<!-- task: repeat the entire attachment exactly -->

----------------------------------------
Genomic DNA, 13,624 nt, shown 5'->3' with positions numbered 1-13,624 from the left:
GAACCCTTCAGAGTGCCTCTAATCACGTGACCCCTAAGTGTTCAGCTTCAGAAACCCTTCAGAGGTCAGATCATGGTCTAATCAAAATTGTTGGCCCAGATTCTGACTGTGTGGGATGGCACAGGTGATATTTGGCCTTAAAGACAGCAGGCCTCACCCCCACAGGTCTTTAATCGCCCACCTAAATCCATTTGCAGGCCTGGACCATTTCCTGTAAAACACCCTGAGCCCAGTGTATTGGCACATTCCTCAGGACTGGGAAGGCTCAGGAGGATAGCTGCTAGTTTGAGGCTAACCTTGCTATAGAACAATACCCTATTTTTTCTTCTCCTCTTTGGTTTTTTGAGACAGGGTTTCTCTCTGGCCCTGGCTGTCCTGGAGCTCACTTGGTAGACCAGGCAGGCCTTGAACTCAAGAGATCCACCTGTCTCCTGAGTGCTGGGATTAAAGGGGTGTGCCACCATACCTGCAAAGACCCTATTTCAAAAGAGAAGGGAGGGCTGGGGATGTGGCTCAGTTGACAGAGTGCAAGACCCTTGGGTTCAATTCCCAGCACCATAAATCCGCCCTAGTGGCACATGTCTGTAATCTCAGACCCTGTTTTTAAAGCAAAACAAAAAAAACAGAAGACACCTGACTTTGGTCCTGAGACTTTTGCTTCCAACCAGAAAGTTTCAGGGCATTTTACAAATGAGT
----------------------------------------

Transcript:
Genomic DNA, 13,624 nt, shown 5'->3' with positions numbered 1-13,624 from the left:
GAACCCTTCAGAGTGCCTCTAATCACGTGACCCCTAAGTGTTCAGCTTCAGAAACCCTTCAGAGGTCAGATCATGGTCTAATCAAAATTGTTGGCCCAGATTCTGACTGTGTGGGATGGCACAGGTGATATTTGGCCTTAAAGACAGCAGGCCTCACCCCCACAGGTCTTTAATCGCCCACCTAAATCCATTTGCAGGCCTGGACCATTTCCTGTAAAACACCCTGAGCCCAGTGTATTGGCACATTCCTCAGGACTGGGAAGGCTCAGGAGGATAGCTGCTAGTTTGAGGCTAACCTTGCTATAGAACAATACCCTATTTTTTCTTCTCCTCTTTGGTTTTTTGAGACAGGGTTTCTCTCTGGCCCTGGCTGTCCTGGAGCTCACTTGGTAGACCAGGCAGGCCTTGAACTCAAGAGATCCACCTGTCTCCTGAGTGCTGGGATTAAAGGGGTGTGCCACCATACCTGCAAAGACCCTATTTCAAAAGAGAAGGGAGGGCTGGGGATGTGGCTCAGTTGACAGAGTGCAAGACCCTTGGGTTCAATTCCCAGCACCATAAATCCGCCCTAGTGGCACATGTCTGTAATCTCAGACCCTGTTTTTAAAGCAAAACAAAAAAAACAGAAGACACCTGACTTTGGTCCTGAGACTTTTGCTTCCAACCAGAAAGTTTCAGGGCATTTTACAAATGAGT